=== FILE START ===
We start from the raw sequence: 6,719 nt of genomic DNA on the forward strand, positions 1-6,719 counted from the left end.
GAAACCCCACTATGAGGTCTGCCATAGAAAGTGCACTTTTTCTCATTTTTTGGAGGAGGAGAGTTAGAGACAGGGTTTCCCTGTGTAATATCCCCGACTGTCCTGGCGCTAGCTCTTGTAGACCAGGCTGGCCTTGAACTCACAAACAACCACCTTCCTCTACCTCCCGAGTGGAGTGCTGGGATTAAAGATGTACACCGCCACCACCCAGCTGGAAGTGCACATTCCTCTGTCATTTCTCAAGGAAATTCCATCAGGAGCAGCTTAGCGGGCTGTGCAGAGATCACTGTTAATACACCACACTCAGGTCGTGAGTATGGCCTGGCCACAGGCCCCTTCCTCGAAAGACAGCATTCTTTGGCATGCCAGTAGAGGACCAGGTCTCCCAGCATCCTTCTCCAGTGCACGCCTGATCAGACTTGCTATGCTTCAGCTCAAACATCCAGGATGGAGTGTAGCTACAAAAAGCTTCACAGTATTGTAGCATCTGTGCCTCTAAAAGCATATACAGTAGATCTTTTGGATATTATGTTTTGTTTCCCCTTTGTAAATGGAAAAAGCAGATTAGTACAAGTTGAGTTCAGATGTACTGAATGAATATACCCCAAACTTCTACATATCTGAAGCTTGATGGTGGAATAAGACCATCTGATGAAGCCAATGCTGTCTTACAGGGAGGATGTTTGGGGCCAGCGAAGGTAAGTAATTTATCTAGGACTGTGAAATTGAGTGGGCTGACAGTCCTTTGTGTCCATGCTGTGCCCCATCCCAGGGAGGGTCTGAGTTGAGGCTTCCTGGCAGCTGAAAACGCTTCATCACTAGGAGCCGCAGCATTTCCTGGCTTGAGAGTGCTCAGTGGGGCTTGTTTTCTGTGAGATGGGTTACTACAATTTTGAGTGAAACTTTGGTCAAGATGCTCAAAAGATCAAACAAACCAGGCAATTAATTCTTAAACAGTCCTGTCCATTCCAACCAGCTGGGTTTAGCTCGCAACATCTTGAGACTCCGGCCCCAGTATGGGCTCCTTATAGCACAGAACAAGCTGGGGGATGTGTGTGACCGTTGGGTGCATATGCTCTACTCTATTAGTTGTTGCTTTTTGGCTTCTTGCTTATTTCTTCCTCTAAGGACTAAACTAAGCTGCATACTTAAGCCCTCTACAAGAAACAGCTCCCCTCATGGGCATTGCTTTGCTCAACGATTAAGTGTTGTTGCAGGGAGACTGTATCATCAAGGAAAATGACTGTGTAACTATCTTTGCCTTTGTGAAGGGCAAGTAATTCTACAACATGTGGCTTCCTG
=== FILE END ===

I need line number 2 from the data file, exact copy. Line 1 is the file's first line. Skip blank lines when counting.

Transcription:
GAAACCCCACTATGAGGTCTGCCATAGAAAGTGCACTTTTTCTCATTTTTTGGAGGAGGAGAGTTAGAGACAGGGTTTCCCTGTGTAATATCCCCGACTGTCCTGGCGCTAGCTCTTGTAGACCAGGCTGGCCTTGAACTCACAAACAACCACCTTCCTCTACCTCCCGAGTGGAGTGCTGGGATTAAAGATGTACACCGCCACCACCCAGCTGGAAGTGCACATTCCTCTGTCATTTCTCAAGGAAATTCCATCAGGAGCAGCTTAGCGGGCTGTGCAGAGATCACTGTTAATACACCACACTCAGGTCGTGAGTATGGCCTGGCCACAGGCCCCTTCCTCGAAAGACAGCATTCTTTGGCATGCCAGTAGAGGACCAGGTCTCCCAGCATCCTTCTCCAGTGCACGCCTGATCAGACTTGCTATGCTTCAGCTCAAACATCCAGGATGGAGTGTAGCTACAAAAAGCTTCACAGTATTGTAGCATCTGTGCCTCTAAAAGCATATACAGTAGATCTTTTGGATATTATGTTTTGTTTCCCCTTTGTAAATGGAAAAAGCAGATTAGTACAAGTTGAGTTCAGATGTACTGAATGAATATACCCCAAACTTCTACATATCTGAAGCTTGATGGTGGAATAAGACCATCTGATGAAGCCAATGCTGTCTTACAGGGAGGATGTTTGGGGCCAGCGAAGGTAAGTAATTTATCTAGGACTGTGAAATTGAGTGGGCTGACAGTCCTTTGTGTCCATGCTGTGCCCCATCCCAGGGAGGGTCTGAGTTGAGGCTTCCTGGCAGCTGAAAACGCTTCATCACTAGGAGCCGCAGCATTTCCTGGCTTGAGAGTGCTCAGTGGGGCTTGTTTTCTGTGAGATGGGTTACTACAATTTTGAGTGAAACTTTGGTCAAGATGCTCAAAAGATCAAACAAACCAGGCAATTAATTCTTAAACAGTCCTGTCCATTCCAACCAGCTGGGTTTAGCTCGCAACATCTTGAGACTCCGGCCCCAGTATGGGCTCCTTATAGCACAGAACAAGCTGGGGGATGTGTGTGACCGTTGGGTGCATATGCTCTACTCTATTAGTTGTTGCTTTTTGGCTTCTTGCTTATTTCTTCCTCTAAGGACTAAACTAAGCTGCATACTTAAGCCCTCTACAAGAAACAGCTCCCCTCATGGGCATTGCTTTGCTCAACGATTAAGTGTTGTTGCAGGGAGACTGTATCATCAAGGAAAATGACTGTGTAACTATCTTTGCCTTTGTGAAGGGCAAGTAATTCTACAACATGTGGCTTCCTG